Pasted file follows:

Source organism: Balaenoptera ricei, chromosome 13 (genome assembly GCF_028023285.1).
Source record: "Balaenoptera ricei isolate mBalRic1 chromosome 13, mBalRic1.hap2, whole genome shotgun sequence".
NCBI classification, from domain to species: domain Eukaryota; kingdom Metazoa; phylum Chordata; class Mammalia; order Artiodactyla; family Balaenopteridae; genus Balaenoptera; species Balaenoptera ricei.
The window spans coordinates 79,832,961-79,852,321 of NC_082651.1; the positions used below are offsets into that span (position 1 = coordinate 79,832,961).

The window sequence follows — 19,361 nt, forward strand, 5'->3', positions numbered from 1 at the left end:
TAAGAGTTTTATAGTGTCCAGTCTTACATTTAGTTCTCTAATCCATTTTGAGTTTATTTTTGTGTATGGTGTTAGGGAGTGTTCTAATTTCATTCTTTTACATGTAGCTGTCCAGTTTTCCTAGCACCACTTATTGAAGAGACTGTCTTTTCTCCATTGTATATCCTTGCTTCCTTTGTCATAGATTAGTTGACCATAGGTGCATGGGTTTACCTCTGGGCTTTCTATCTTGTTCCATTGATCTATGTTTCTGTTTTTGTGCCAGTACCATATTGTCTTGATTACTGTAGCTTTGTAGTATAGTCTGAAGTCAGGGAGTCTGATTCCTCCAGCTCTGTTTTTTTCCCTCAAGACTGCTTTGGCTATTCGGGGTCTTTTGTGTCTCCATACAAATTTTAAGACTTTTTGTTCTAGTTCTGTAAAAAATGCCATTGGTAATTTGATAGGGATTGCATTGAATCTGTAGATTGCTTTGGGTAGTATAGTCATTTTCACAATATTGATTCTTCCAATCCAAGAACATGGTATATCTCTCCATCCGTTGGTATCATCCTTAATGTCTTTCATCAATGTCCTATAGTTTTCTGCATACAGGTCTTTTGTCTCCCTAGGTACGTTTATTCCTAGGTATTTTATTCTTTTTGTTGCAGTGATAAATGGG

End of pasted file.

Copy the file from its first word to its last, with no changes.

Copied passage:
Source organism: Balaenoptera ricei, chromosome 13 (genome assembly GCF_028023285.1).
Source record: "Balaenoptera ricei isolate mBalRic1 chromosome 13, mBalRic1.hap2, whole genome shotgun sequence".
NCBI classification, from domain to species: domain Eukaryota; kingdom Metazoa; phylum Chordata; class Mammalia; order Artiodactyla; family Balaenopteridae; genus Balaenoptera; species Balaenoptera ricei.
The window spans coordinates 79,832,961-79,852,321 of NC_082651.1; the positions used below are offsets into that span (position 1 = coordinate 79,832,961).

The window sequence follows — 19,361 nt, forward strand, 5'->3', positions numbered from 1 at the left end:
TAAGAGTTTTATAGTGTCCAGTCTTACATTTAGTTCTCTAATCCATTTTGAGTTTATTTTTGTGTATGGTGTTAGGGAGTGTTCTAATTTCATTCTTTTACATGTAGCTGTCCAGTTTTCCTAGCACCACTTATTGAAGAGACTGTCTTTTCTCCATTGTATATCCTTGCTTCCTTTGTCATAGATTAGTTGACCATAGGTGCATGGGTTTACCTCTGGGCTTTCTATCTTGTTCCATTGATCTATGTTTCTGTTTTTGTGCCAGTACCATATTGTCTTGATTACTGTAGCTTTGTAGTATAGTCTGAAGTCAGGGAGTCTGATTCCTCCAGCTCTGTTTTTTTCCCTCAAGACTGCTTTGGCTATTCGGGGTCTTTTGTGTCTCCATACAAATTTTAAGACTTTTTGTTCTAGTTCTGTAAAAAATGCCATTGGTAATTTGATAGGGATTGCATTGAATCTGTAGATTGCTTTGGGTAGTATAGTCATTTTCACAATATTGATTCTTCCAATCCAAGAACATGGTATATCTCTCCATCCGTTGGTATCATCCTTAATGTCTTTCATCAATGTCCTATAGTTTTCTGCATACAGGTCTTTTGTCTCCCTAGGTACGTTTATTCCTAGGTATTTTATTCTTTTTGTTGCAGTGATAAATGGG